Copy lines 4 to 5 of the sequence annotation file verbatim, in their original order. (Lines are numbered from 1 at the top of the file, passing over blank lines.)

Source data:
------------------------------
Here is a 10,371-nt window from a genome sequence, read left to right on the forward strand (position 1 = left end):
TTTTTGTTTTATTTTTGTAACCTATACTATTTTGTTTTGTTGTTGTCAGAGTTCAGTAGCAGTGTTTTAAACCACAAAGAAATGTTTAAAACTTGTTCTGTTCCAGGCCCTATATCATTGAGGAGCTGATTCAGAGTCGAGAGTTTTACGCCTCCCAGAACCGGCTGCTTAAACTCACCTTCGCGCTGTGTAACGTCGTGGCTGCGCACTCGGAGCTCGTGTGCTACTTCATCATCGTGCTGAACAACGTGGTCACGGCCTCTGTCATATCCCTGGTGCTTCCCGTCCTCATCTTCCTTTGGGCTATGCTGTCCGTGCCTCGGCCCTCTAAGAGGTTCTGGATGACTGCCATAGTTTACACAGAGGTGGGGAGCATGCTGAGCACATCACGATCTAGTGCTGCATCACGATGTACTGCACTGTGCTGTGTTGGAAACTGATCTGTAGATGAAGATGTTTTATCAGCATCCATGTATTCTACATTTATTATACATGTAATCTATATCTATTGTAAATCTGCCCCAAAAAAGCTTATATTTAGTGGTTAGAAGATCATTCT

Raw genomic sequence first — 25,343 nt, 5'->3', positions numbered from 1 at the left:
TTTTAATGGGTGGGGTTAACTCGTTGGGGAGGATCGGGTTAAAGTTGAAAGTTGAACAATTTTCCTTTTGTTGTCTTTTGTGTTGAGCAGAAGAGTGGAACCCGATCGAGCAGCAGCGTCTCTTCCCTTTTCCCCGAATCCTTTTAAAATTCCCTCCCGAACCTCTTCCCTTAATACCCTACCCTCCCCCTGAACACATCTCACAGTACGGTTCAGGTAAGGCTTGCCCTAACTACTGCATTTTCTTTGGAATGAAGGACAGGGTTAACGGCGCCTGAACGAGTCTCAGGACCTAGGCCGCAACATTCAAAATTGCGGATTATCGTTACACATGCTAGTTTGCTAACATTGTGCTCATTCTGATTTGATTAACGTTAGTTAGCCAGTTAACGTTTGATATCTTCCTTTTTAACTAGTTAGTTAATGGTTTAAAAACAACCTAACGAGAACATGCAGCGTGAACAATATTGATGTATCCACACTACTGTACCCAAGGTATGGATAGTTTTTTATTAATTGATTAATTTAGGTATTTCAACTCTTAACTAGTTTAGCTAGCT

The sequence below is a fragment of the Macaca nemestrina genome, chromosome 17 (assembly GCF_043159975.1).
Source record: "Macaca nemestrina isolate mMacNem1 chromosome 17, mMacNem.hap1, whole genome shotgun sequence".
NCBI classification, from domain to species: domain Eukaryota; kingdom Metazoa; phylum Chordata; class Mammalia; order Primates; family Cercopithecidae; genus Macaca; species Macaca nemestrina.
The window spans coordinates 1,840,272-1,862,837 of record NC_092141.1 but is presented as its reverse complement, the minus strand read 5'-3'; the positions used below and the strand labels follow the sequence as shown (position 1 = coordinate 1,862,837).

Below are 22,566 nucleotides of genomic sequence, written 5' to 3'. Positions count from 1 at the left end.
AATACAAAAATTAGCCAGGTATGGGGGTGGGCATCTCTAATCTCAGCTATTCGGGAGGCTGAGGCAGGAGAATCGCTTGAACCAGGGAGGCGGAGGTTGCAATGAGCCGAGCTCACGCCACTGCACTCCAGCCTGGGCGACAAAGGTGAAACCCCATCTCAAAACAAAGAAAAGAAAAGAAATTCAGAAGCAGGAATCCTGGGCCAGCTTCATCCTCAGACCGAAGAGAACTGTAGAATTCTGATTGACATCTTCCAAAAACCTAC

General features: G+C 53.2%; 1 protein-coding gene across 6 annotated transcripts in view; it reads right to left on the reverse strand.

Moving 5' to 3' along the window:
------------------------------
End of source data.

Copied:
TTTTAATGGGTGGGGTTAACTCGTTGGGGAGGATCGGGTTAAAGTTGAAAGTTGAACAATTTTCCTTTTGTTGTCTTTTGTGTTGAGCAGAAGAGTGGAACCCGATCGAGCAGCAGCGTCTCTTCCCTTTTCCCCGAATCCTTTTAAAATTCCCTCCCGAACCTCTTCCCTTAATACCCTACCCTCCCCCTGAACACATCTCACAGTACGGTTCAGGTAAGGCTTGCCCTAACTACTGCATTTTCTTTGGAATGAAGGACAGGGTTAACGGCGCCTGAACGAGTCTCAGGACCTAGGCCGCAACATTCAAAATTGCGGATTATCGTTACACATGCTAGTTTGCTAACATTGTGCTCATTCTGATTTGATTAACGTTAGTTAGCCAGTTAACGTTTGATATCTTCCTTTTTAACTAGTTAGTTAATGGTTTAAAAACAACCTAACGAGAACATGCAGCGTGAACAATATTGATGTATCCACACTACTGTACCCAAGGTATGGATAGTTTTTTATTAATTGATTAATTTAGGTATTTCAACTCTTAACTAGTTTAGCTAGCT

The sequence below is a fragment of the Macaca nemestrina genome, chromosome 17 (assembly GCF_043159975.1).